We all thought that last year’s summer transfer window was crazy. Paul Pogba’s world record transfer fee of £89 million was bettered not once, not twice, but thrice as Neymar Jr and Kylian Mbappe joined PSG for £200 million and £162 million, respectively, and Ousmanne Dembele moved to Barcelona for over £109 million. But boy, the biggest transfer of this decade only unfolded this summer.
Most world-class footballers are well-known. Thousands of fans flock to stadiums wearing jerseys that support their names on the back of their shirts. But there is one footballer that arguably transcends all levels of fame. It was once famously claimed by Coca Cola that everyone on the planet has tasted Coke at least once in their life. A modern version of that claim might be that everyone on the planet knows who Cristiano Ronaldo is. His jerseys, football boots, posters and even his personalised underwear collection have proved to be bestsellers. He is the most followed sports celebrity on Twitter, Facebook and Instagram. His iconic celebration, known commonly as ‘si’, is reenacted by a billion people all across the globe. Every kid in the playground aspires to be him; every pressure free kick or penalty is taken in his stance; every minute in the gym is spent to look like him ...
Of course, such fame isn’t achieved overnight. Ronaldo has been terrorising defences at both club and international levels for over 14 years now. He climbed through the ranks at Sporting Clube in his native Portugal before earning a move to Manchester United. He won his first Balon d’Or and Champions League in his six-year stint at Old Trafford before smashing the world record fee and joining Real Madrid in 2009. Four Balon d’Or titles and Champions League trophies followed, as Ronaldo cemented his stature as one of Real Madrid’s greats and their top scorer of all time, netting an unprecedented 450 goals in 438 games. He led his country to glory in the 2016 European Championships and has since become the leading international scorer in Europe with 85 goals. This living legend who has become synonymous with the all-white of Madrid will be plying his trade in a different white this season.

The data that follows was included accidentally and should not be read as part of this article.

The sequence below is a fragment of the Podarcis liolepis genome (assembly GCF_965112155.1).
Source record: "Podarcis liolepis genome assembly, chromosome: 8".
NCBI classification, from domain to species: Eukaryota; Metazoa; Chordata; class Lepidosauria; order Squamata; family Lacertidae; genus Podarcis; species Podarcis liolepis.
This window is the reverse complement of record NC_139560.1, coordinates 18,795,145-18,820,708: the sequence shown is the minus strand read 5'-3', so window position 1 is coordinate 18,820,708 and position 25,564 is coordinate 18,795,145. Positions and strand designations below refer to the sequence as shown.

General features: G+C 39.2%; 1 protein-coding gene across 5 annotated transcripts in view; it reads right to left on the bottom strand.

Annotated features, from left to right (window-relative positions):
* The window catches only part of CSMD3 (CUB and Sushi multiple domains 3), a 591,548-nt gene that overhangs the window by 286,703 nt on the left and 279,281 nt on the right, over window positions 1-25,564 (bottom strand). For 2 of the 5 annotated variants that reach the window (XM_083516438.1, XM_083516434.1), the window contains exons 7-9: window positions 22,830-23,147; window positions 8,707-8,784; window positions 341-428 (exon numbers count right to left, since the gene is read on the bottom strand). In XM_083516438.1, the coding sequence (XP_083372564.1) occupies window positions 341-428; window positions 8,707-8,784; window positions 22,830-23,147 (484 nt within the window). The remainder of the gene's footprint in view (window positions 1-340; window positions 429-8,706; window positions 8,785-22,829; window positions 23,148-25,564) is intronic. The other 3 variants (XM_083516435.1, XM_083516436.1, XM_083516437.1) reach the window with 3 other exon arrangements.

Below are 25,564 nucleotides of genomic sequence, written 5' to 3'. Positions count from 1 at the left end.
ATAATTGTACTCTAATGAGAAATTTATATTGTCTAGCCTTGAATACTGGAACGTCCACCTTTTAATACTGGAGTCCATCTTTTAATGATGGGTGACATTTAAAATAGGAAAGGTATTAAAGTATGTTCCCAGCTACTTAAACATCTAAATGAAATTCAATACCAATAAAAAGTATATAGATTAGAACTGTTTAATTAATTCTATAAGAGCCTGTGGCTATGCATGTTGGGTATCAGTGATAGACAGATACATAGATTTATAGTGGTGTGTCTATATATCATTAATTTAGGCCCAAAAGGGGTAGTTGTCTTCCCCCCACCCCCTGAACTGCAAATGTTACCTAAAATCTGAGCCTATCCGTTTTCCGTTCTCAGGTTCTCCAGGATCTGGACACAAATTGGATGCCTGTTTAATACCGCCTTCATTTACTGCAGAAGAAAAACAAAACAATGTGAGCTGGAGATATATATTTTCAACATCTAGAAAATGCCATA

Arguably the biggest surprise of the summer transfers in football is the fact that Cristiano Ronaldo is now the new face of Juventus … with a deal worth a whopping 105 million pounds
After winning a historic third-in-a-row Champions League title in May, Ronaldo hinted that he may leave Madrid in the summer. After dropping this massive bombshell, he joined the Portugal camp to get ready for the World Cup. Once the World Cup started (and he scored a hat trick against Spain, of course, including that free kick), everyone forgot about the situation. Some people even dismissed his statement as an attempt to steal the spotlight after an ineffective performance in the Champions League final. Portugal eventually lost to Uruguay in the Round of 16, and then the rumours started to circulate. There was the obvious one, the one that goes around every year, “Ronaldo to return to Old Trafford.” But there was another rumour, one that gained strength with every passing day. And then, a few hours before the semi-finals of the World Cup, the most famous person in the world stole the headlines. The world almost stopped as it unraveled, “Ronaldo. To. Juventus.”
The deal valued at £105 million makes Ronaldo the only player to feature twice in the top 10 most expensive transfers of all time. More importantly, it makes Juventus even stronger. The losing finalists of the Champions League in 2015 and 2017, and a record eight Serie A titles in a row, they were already a very decent side. The presence of the likes of World Cup winner Blaise Matuidi, World Cup finalist Mario Mandzukic, Paulo Dybala, Gonzalo Higauin, Juan Cuadrado, Douglas Costa, Miralem Pjanic, Sami Khedira, Claudio Marchisio and Emre Can on the team roster just underlines the incredible strength in their attack and midfield options. Throw Ronaldo into the mix and we can probably guess which team will score the most goals in Serie A next season. Lazio striker Ciro Immobile, who won the Golden Boot in the Italian top division last season, recently said he was glad he took his chance last year because no one stands a chance against you-know-who.